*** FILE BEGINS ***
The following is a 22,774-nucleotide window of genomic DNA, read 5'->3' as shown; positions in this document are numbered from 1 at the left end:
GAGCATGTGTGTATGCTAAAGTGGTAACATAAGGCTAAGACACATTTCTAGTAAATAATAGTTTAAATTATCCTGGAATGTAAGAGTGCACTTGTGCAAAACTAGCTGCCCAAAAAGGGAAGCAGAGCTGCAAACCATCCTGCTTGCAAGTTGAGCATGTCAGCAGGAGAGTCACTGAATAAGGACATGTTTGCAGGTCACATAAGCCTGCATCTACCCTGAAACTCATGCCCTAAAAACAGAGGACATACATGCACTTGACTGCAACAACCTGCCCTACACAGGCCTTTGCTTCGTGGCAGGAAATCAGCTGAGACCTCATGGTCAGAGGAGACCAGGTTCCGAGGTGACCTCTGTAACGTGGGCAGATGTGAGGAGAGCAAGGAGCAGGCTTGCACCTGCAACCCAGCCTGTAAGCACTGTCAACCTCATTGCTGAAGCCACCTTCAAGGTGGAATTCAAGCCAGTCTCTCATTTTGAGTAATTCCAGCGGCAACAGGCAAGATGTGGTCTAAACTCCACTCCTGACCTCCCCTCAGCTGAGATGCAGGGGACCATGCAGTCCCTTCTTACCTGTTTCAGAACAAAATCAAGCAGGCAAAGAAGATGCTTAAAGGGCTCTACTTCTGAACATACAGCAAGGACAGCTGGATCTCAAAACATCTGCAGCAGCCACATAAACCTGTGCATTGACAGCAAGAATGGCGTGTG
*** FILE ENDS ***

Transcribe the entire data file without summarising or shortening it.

The following is a 22,774-nucleotide window of genomic DNA, read 5'->3' as shown; positions in this document are numbered from 1 at the left end:
GAGCATGTGTGTATGCTAAAGTGGTAACATAAGGCTAAGACACATTTCTAGTAAATAATAGTTTAAATTATCCTGGAATGTAAGAGTGCACTTGTGCAAAACTAGCTGCCCAAAAAGGGAAGCAGAGCTGCAAACCATCCTGCTTGCAAGTTGAGCATGTCAGCAGGAGAGTCACTGAATAAGGACATGTTTGCAGGTCACATAAGCCTGCATCTACCCTGAAACTCATGCCCTAAAAACAGAGGACATACATGCACTTGACTGCAACAACCTGCCCTACACAGGCCTTTGCTTCGTGGCAGGAAATCAGCTGAGACCTCATGGTCAGAGGAGACCAGGTTCCGAGGTGACCTCTGTAACGTGGGCAGATGTGAGGAGAGCAAGGAGCAGGCTTGCACCTGCAACCCAGCCTGTAAGCACTGTCAACCTCATTGCTGAAGCCACCTTCAAGGTGGAATTCAAGCCAGTCTCTCATTTTGAGTAATTCCAGCGGCAACAGGCAAGATGTGGTCTAAACTCCACTCCTGACCTCCCCTCAGCTGAGATGCAGGGGACCATGCAGTCCCTTCTTACCTGTTTCAGAACAAAATCAAGCAGGCAAAGAAGATGCTTAAAGGGCTCTACTTCTGAACATACAGCAAGGACAGCTGGATCTCAAAACATCTGCAGCAGCCACATAAACCTGTGCATTGACAGCAAGAATGGCGTGTG